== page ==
THEOSOPHY, Vol. 52, No. 7, May, 1964
(Pages 203-206; Size: 11K)

YOUTH FORUM

[Article number (19) in this Q&A Department]

People have a tendency, as they become more and more caught up in the complexity of daily affairs, to become numbed and confused by life and to regard it merely as a senseless newsreel or a jumbled dream. As a result, when they hear such exhortations as "Man know thyself," it is likely that frustration will be only heightened because they feel unable to extricate themselves from the dream they are part of; one may in fact doubt whether a man can ever know himself deeply since such knowledge, to be complete, would seem to imply separation of one's self from one's self, and surely that is impossible. After all, how can a part of something see itself clearly, or understand its context in relation to the whole? Can that much glorified faculty of "self-awareness" really give greater depth and explicitness to our presently vague sense that "I am myself"? Is it really possible, in other words, ever to awaken from the dream?

It becomes possible for a man to wake up from the "dream" and to gain deep insights into his own nature as soon as he becomes truly convinced that, in a sense, he is more than himself. For then the process of self-knowledge is less a matter of separating himself from himself than of joining with the most spiritual and indestructible part of his being. And, since the essence of this elusive part of man is common to all men, it should be possible to see reflections of this common Self in our own deepest intentions and in the lives of every human being whom we contact. That is to say, we may come to know ourselves quite well through constant efforts to understand and feel for others -- for we are they, and all their perversity and all their glory is our own.

Of course, theory is never enough, and often, in spite of everything, we find ourselves frustrated and befuddled by life's seeming nonsequiturs. In the article "Lonely Musings," H. P. Blavatsky suggests that on waking up in the morning we ask ourselves at least three questions: What am I? Why do I work? How do I work? Such a practice is no doubt helpful, but what happens when we find we cannot answer, when we feel no deep affirmative response within ourselves? The feelings of inner abandonment which we may have at such times have been very well expressed by Goethe -- even speaking in a Christian context -- when he makes his character, young Werther, say:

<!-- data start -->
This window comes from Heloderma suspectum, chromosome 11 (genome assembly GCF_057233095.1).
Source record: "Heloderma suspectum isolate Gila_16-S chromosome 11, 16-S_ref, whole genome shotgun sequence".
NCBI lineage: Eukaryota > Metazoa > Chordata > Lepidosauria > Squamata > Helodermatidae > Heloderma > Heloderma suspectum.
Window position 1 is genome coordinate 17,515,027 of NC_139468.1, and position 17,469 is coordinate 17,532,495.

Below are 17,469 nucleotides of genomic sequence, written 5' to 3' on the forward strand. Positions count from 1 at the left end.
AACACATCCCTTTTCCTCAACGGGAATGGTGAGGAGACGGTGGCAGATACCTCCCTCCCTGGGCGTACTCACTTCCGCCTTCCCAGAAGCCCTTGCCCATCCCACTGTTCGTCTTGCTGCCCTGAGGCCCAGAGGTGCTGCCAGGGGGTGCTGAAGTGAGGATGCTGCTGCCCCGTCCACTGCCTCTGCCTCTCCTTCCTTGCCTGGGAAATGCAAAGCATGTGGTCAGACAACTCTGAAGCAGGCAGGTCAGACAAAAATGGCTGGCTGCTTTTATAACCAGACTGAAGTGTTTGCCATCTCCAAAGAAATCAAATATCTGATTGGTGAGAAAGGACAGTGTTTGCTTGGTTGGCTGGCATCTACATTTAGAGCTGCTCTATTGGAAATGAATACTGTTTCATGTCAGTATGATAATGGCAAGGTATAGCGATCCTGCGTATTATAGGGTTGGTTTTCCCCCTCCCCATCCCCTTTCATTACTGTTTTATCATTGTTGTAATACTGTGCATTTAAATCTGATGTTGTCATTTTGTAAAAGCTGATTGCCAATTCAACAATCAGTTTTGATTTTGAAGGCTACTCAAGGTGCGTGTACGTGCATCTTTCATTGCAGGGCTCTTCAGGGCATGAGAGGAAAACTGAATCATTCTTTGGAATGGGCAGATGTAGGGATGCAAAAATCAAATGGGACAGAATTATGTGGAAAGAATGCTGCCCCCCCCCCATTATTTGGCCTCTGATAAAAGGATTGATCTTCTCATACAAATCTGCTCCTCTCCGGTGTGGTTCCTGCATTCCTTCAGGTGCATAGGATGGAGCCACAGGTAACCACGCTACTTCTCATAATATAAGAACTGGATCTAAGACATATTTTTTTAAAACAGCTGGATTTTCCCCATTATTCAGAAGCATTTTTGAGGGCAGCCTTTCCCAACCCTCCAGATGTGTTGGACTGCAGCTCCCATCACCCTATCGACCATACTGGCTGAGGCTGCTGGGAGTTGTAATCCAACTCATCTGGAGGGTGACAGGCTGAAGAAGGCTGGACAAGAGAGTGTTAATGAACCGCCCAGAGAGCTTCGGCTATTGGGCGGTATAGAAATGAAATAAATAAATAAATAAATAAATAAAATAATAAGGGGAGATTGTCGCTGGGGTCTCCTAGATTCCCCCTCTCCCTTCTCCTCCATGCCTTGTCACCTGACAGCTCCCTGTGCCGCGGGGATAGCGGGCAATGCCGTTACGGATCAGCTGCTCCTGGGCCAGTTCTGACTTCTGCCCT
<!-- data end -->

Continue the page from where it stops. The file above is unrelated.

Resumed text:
And why should I be ashamed, in the terrible moment when my whole existence is trembling between being and not-being, when the past shines like a flash of lightning over the dark abyss of the future, and everything about me is sinking, and the world going to destruction with me -- Isn't it then the voice of the creature which is being driven back into itself, fails to find a self, and irresistibly tumbles to its fall, that groans from the inner depths of its vainly aspiring powers, "My God! my God! why hast thou forsaken me?" And should I be ashamed of that saying, should I be afraid of that moment, seeing that he who rolls up the heavens like a robe did not escape it?